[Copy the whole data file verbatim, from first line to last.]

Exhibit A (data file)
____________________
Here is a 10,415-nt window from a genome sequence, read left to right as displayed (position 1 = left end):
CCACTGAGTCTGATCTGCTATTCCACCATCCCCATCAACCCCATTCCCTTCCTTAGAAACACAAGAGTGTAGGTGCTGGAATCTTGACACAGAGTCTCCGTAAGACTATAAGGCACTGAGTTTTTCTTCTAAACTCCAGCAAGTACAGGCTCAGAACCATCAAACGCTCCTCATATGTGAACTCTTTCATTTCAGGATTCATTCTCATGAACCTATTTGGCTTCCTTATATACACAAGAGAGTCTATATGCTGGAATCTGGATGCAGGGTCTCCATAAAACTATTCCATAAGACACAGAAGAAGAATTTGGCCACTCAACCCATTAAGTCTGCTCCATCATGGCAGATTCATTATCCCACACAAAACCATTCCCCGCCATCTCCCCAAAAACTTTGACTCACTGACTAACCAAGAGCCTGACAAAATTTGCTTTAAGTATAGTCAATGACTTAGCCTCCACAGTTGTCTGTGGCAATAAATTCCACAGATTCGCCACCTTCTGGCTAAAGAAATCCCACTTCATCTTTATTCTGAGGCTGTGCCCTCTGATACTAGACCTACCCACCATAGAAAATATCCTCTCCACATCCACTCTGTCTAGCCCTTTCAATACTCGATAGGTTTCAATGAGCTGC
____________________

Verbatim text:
Here is a 10,415-nt window from a genome sequence, read left to right as displayed (position 1 = left end):
CCACTGAGTCTGATCTGCTATTCCACCATCCCCATCAACCCCATTCCCTTCCTTAGAAACACAAGAGTGTAGGTGCTGGAATCTTGACACAGAGTCTCCGTAAGACTATAAGGCACTGAGTTTTTCTTCTAAACTCCAGCAAGTACAGGCTCAGAACCATCAAACGCTCCTCATATGTGAACTCTTTCATTTCAGGATTCATTCTCATGAACCTATTTGGCTTCCTTATATACACAAGAGAGTCTATATGCTGGAATCTGGATGCAGGGTCTCCATAAAACTATTCCATAAGACACAGAAGAAGAATTTGGCCACTCAACCCATTAAGTCTGCTCCATCATGGCAGATTCATTATCCCACACAAAACCATTCCCCGCCATCTCCCCAAAAACTTTGACTCACTGACTAACCAAGAGCCTGACAAAATTTGCTTTAAGTATAGTCAATGACTTAGCCTCCACAGTTGTCTGTGGCAATAAATTCCACAGATTCGCCACCTTCTGGCTAAAGAAATCCCACTTCATCTTTATTCTGAGGCTGTGCCCTCTGATACTAGACCTACCCACCATAGAAAATATCCTCTCCACATCCACTCTGTCTAGCCCTTTCAATACTCGATAGGTTTCAATGAGCTGC